JACC paper quantifies risk of heart failure resulting from elevated levels of proteins involved with inflammation in patients with BMI over 30.

A team of researchers report finding evidence linking obesity to prolonged inflammation of heart tissue and subsequent damage leading to heart failure.

The study tracked an ethnically diverse group of nearly 7,000 men and women. Of the 79 people in the Multiethnic Study of Atherosclerosis who have developed congestive heart failure so far, 35 (44%) were physically obese, having a BMI of 30 or greater. On average, obese participants were found to have higher blood levels of interleukin 6, C-reactive protein, and fibrinogen, key immune system proteins involved in inflammation.

A near doubling of average interleukin 6 levels alone accounted for an 84% greater risk of developing heart failure in the study population, report the investigators. Similarly, a near tripling of average levels of C-reactive protein in study participants increased the chance of heart failure by 36%. One-fifth higher than average blood levels of fibrinogen bumped up the risk of heart failure by 37% in obese patients. When these inflammatory protein levels were included in the scientists’ statistical analysis, the heightened risk from obesity disappeared.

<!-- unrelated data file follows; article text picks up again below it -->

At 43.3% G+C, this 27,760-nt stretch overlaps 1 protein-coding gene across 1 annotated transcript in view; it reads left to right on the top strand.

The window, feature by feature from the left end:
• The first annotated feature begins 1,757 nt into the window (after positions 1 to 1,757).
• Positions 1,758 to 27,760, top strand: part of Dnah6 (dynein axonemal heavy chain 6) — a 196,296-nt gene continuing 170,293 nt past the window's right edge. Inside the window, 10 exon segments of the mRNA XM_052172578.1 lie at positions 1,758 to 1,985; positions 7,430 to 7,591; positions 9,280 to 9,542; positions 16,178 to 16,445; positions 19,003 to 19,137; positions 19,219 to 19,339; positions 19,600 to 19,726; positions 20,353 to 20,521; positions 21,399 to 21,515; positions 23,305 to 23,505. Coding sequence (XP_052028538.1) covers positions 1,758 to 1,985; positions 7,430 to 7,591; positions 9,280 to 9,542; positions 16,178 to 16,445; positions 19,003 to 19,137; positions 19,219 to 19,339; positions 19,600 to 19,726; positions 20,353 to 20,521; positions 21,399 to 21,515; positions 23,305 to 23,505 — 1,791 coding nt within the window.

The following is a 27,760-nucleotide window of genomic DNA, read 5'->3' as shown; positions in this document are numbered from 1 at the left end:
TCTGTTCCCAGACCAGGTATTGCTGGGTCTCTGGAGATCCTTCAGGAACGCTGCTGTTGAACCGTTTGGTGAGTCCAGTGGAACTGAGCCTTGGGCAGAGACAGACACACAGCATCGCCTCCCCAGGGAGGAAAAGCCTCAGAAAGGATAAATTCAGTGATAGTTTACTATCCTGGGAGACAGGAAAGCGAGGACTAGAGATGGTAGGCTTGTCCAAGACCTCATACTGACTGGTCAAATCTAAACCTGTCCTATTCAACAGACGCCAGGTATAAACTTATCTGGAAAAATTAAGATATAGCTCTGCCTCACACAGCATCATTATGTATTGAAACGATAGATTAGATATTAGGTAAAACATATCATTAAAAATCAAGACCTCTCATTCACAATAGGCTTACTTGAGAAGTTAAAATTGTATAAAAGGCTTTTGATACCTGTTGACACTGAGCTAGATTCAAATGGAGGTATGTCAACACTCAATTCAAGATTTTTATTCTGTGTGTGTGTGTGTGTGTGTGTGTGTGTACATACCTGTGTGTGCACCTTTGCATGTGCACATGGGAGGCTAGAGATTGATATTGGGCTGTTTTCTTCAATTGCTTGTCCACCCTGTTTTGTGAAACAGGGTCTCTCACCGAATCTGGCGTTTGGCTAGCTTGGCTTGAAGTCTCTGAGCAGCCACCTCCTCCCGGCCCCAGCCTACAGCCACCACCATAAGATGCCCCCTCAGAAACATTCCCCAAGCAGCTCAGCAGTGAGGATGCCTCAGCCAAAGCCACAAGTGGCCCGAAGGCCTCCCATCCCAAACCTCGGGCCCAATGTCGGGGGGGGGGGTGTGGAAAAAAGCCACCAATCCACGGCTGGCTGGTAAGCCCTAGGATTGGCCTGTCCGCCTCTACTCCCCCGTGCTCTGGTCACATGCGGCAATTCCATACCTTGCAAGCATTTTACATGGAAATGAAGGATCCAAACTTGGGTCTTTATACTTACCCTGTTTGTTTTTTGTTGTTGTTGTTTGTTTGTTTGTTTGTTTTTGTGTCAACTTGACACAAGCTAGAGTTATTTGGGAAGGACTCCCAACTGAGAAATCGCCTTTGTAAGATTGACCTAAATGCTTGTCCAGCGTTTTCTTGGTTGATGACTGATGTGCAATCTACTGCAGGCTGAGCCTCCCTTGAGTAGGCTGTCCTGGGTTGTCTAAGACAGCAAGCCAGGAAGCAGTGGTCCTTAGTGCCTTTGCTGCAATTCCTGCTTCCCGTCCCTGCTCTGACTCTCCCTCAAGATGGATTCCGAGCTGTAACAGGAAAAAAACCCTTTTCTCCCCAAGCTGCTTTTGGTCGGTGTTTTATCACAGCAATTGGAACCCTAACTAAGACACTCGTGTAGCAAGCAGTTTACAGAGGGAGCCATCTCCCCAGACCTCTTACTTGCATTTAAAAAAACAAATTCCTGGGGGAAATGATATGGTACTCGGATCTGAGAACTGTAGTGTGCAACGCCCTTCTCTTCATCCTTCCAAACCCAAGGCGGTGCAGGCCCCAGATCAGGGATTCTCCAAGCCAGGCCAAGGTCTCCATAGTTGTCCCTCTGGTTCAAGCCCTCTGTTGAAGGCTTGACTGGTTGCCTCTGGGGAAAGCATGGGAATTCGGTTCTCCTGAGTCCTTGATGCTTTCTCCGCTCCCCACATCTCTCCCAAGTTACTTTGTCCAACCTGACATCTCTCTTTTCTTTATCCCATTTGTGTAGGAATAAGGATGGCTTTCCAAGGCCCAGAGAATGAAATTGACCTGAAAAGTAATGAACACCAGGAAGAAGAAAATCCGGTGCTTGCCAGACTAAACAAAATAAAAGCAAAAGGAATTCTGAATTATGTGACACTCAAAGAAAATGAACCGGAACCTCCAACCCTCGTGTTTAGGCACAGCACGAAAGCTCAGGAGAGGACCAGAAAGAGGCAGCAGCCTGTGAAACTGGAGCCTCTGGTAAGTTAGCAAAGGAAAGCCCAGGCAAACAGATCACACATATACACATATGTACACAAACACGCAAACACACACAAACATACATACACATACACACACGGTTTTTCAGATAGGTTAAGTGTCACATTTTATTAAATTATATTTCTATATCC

“What this tells us is that both obesity and the inflammatory markers are closely tied to each other and to heart failure,” says lead researcher Hossein Bahrami, M.D., a postdoc fellow at Johns Hopkins School of Medicine. Dr. Bahrami says that the study results also point to inflammation as a possible catalyst in metabolic syndrome.

Besides Johns Hopkins, Institutes involved in the study included the University of Washington, Wake Forest University, Northwestern University, and University of Arizona. The study will be published in the May 6 issue of the Journal of the American College of Cardiology.

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